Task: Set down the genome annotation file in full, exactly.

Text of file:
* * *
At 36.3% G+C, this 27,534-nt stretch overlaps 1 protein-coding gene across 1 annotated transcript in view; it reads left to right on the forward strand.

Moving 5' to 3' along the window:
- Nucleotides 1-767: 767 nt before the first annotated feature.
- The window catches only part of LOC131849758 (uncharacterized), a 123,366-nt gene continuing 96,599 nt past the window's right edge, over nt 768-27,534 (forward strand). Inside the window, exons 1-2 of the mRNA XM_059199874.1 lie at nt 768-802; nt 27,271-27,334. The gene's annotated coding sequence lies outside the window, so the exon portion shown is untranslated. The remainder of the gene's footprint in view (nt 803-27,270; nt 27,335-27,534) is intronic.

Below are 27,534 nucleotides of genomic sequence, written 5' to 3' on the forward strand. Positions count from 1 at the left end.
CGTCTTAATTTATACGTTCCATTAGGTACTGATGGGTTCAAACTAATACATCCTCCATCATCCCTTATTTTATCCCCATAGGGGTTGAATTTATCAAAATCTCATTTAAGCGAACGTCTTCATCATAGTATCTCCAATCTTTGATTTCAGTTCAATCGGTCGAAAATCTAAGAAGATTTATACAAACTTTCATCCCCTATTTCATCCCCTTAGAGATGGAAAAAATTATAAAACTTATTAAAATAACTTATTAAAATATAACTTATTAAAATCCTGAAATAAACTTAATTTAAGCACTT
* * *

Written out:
At 36.3% G+C, this 27,534-nt stretch overlaps 1 protein-coding gene across 1 annotated transcript in view; it reads left to right on the forward strand.

Moving 5' to 3' along the window:
- Nucleotides 1-767: 767 nt before the first annotated feature.
- The window catches only part of LOC131849758 (uncharacterized), a 123,366-nt gene continuing 96,599 nt past the window's right edge, over nt 768-27,534 (forward strand). Inside the window, exons 1-2 of the mRNA XM_059199874.1 lie at nt 768-802; nt 27,271-27,334. The gene's annotated coding sequence lies outside the window, so the exon portion shown is untranslated. The remainder of the gene's footprint in view (nt 803-27,270; nt 27,335-27,534) is intronic.

Below are 27,534 nucleotides of genomic sequence, written 5' to 3' on the forward strand. Positions count from 1 at the left end.
CGTCTTAATTTATACGTTCCATTAGGTACTGATGGGTTCAAACTAATACATCCTCCATCATCCCTTATTTTATCCCCATAGGGGTTGAATTTATCAAAATCTCATTTAAGCGAACGTCTTCATCATAGTATCTCCAATCTTTGATTTCAGTTCAATCGGTCGAAAATCTAAGAAGATTTATACAAACTTTCATCCCCTATTTCATCCCCTTAGAGATGGAAAAAATTATAAAACTTATTAAAATAACTTATTAAAATATAACTTATTAAAATCCTGAAATAAACTTAATTTAAGCACTT